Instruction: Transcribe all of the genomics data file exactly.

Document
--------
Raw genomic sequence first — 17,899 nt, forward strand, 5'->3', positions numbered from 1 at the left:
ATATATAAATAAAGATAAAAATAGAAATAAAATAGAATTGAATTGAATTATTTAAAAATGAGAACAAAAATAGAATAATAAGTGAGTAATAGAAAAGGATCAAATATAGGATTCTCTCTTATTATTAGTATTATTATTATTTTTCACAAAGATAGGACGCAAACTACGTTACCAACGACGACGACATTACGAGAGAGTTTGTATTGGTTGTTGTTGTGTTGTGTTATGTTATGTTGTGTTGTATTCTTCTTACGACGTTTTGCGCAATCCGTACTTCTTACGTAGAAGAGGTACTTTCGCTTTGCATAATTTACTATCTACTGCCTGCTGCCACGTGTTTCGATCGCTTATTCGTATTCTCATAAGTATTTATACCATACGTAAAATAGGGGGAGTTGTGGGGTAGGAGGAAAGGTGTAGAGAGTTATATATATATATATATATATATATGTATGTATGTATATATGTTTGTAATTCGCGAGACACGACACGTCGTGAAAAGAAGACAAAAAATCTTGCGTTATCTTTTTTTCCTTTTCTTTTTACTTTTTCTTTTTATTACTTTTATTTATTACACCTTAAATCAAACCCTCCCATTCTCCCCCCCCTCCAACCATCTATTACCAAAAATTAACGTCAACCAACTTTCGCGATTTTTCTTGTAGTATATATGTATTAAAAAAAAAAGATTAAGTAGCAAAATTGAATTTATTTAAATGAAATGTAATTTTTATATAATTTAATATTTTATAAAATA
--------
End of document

Raw genomic sequence first — 17,899 nt, forward strand, 5'->3', positions numbered from 1 at the left:
ATATATAAATAAAGATAAAAATAGAAATAAAATAGAATTGAATTGAATTATTTAAAAATGAGAACAAAAATAGAATAATAAGTGAGTAATAGAAAAGGATCAAATATAGGATTCTCTCTTATTATTAGTATTATTATTATTTTTCACAAAGATAGGACGCAAACTACGTTACCAACGACGACGACATTACGAGAGAGTTTGTATTGGTTGTTGTTGTGTTGTGTTATGTTATGTTGTGTTGTATTCTTCTTACGACGTTTTGCGCAATCCGTACTTCTTACGTAGAAGAGGTACTTTCGCTTTGCATAATTTACTATCTACTGCCTGCTGCCACGTGTTTCGATCGCTTATTCGTATTCTCATAAGTATTTATACCATACGTAAAATAGGGGGAGTTGTGGGGTAGGAGGAAAGGTGTAGAGAGTTATATATATATATATATATATATATGTATGTATGTATATATGTTTGTAATTCGCGAGACACGACACGTCGTGAAAAGAAGACAAAAAATCTTGCGTTATCTTTTTTTCCTTTTCTTTTTACTTTTTCTTTTTATTACTTTTATTTATTACACCTTAAATCAAACCCTCCCATTCTCCCCCCCCTCCAACCATCTATTACCAAAAATTAACGTCAACCAACTTTCGCGATTTTTCTTGTAGTATATATGTATTAAAAAAAAAAGATTAAGTAGCAAAATTGAATTTATTTAAATGAAATGTAATTTTTATATAATTTAATATTTTATAAAATA